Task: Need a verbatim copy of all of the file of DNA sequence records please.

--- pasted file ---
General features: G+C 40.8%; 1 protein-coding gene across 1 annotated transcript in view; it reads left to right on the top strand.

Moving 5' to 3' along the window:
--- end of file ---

General features: G+C 40.8%; 1 protein-coding gene across 1 annotated transcript in view; it reads left to right on the top strand.

Moving 5' to 3' along the window: